A La Mesa man who directed threats at the San Diego and Washington, D.C., offices of the Council on American-Islamic Relations pleaded guilty Tuesday to criminal charges.
John David Weissinger, 54, entered his plea to charges of making a criminal threat, with hate crime allegations, and possession of an illegal assault rifle.
Weissinger faces probation and up to a year in jail when he is sentenced Oct. 13.
A female employee at CAIR’s Kearny Mesa office testified during a preliminary hearing in April that she came to work the morning of Jan. 15 and listened to a voice mail left by Weissinger.
“It was a horrific message,” said the woman, who did not want to be publicly identified. “I was terrified.”
She said the male caller threatened to shoot her and fellow employees, mentioning the massacre at the Charlie Hebdo offices in Paris a week earlier.
“I believed he was going to kill me, (and) everybody in my office,” the CAIR employee testified. She said she called police and gave them Weissinger’s name, which she got from caller ID.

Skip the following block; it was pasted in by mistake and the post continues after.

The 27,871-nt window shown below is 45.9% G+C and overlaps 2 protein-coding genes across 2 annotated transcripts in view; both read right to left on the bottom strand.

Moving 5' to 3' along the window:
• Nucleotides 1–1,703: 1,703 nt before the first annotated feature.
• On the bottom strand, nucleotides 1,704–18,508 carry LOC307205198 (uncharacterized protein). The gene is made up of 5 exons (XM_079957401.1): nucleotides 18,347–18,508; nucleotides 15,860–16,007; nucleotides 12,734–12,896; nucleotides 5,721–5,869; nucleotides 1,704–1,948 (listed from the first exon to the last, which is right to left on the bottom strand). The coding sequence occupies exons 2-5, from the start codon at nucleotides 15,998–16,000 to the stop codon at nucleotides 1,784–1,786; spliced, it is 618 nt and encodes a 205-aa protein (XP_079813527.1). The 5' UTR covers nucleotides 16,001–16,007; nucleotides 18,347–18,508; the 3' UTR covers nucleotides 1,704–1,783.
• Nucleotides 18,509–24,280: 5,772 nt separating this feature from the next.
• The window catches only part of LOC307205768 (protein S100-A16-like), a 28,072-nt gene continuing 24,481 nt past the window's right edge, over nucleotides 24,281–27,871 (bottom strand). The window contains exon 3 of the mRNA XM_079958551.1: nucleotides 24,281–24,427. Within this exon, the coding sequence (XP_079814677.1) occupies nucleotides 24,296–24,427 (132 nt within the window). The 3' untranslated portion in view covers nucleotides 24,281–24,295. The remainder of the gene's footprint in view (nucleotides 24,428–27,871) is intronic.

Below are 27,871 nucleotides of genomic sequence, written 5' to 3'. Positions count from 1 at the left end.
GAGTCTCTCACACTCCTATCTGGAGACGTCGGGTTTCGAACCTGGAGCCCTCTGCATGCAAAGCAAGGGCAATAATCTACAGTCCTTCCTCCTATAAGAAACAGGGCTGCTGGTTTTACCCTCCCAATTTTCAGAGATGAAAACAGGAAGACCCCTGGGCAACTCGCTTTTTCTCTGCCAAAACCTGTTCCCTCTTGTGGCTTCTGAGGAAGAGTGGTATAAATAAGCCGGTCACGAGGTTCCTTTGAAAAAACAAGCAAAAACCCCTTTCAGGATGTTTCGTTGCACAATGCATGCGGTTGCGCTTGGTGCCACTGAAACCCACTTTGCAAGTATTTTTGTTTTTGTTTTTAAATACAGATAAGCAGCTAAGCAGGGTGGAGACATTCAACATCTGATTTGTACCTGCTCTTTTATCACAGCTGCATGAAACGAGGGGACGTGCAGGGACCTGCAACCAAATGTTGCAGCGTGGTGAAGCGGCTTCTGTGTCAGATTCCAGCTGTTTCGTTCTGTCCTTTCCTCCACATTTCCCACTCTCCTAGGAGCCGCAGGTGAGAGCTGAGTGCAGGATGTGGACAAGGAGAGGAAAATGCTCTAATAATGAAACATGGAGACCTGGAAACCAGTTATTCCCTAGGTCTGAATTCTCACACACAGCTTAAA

The woman testified she had seen Weissinger hanging around the local CAIR office several times in the weeks before the hate-filled voice message was left.
San Diego police Detective Dean Way testified that an assault rifle was found during a Jan. 27 search of Weissinger’s home.
The detective said Weissinger admitted leaving the voice mail and also sending a similar threatening email hours later to CAIR’s national headquarters in Washington, D.C.
“He admitted everything,” the detective said, testifying that Weissinger told him he was drunk at the time and that it was a “stupid thing to do.”
Way said the defendant told him that he was mad about what was going on in the world and could see how his voice mail could be taken as a threat.
In the threatening email, Weissinger wrote that he was coming with enough firepower to “kill all of you,” Way testified.
Defense attorney Tom Matthews argued before Judge Frederic Link that there was no clear threat in Weissinger’s messages and the threat wasn’t immediate.
“It’s a rant. It’s a drunken rant,” Matthews told the judge.
But Link ruled that Weissinger introduced guns and firepower into his messages, which constituted a threat.
—City News Service
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